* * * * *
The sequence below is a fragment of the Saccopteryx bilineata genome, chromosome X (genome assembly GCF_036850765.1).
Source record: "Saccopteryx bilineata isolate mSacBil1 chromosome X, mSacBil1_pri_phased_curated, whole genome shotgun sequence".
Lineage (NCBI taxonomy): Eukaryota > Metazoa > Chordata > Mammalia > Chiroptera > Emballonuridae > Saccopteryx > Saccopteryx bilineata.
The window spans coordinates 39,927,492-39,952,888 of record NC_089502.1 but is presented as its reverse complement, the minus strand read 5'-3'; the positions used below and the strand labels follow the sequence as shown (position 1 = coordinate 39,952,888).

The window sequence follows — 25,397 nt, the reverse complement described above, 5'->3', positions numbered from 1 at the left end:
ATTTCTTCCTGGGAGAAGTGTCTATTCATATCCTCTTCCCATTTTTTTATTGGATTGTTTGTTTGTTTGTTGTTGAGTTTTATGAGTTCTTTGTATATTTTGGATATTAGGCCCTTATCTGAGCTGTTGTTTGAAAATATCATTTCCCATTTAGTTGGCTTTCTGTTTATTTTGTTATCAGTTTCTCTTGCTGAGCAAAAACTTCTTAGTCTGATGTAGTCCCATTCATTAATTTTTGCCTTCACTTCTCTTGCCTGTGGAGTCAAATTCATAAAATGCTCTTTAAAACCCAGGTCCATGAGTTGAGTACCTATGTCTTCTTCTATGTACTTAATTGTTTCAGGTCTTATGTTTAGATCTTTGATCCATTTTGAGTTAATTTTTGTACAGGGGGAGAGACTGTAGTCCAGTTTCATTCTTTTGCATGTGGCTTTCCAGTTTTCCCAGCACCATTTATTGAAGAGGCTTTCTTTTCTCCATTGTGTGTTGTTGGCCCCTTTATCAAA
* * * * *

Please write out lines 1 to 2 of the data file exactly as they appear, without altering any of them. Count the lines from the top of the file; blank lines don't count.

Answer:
The sequence below is a fragment of the Saccopteryx bilineata genome, chromosome X (genome assembly GCF_036850765.1).
Source record: "Saccopteryx bilineata isolate mSacBil1 chromosome X, mSacBil1_pri_phased_curated, whole genome shotgun sequence".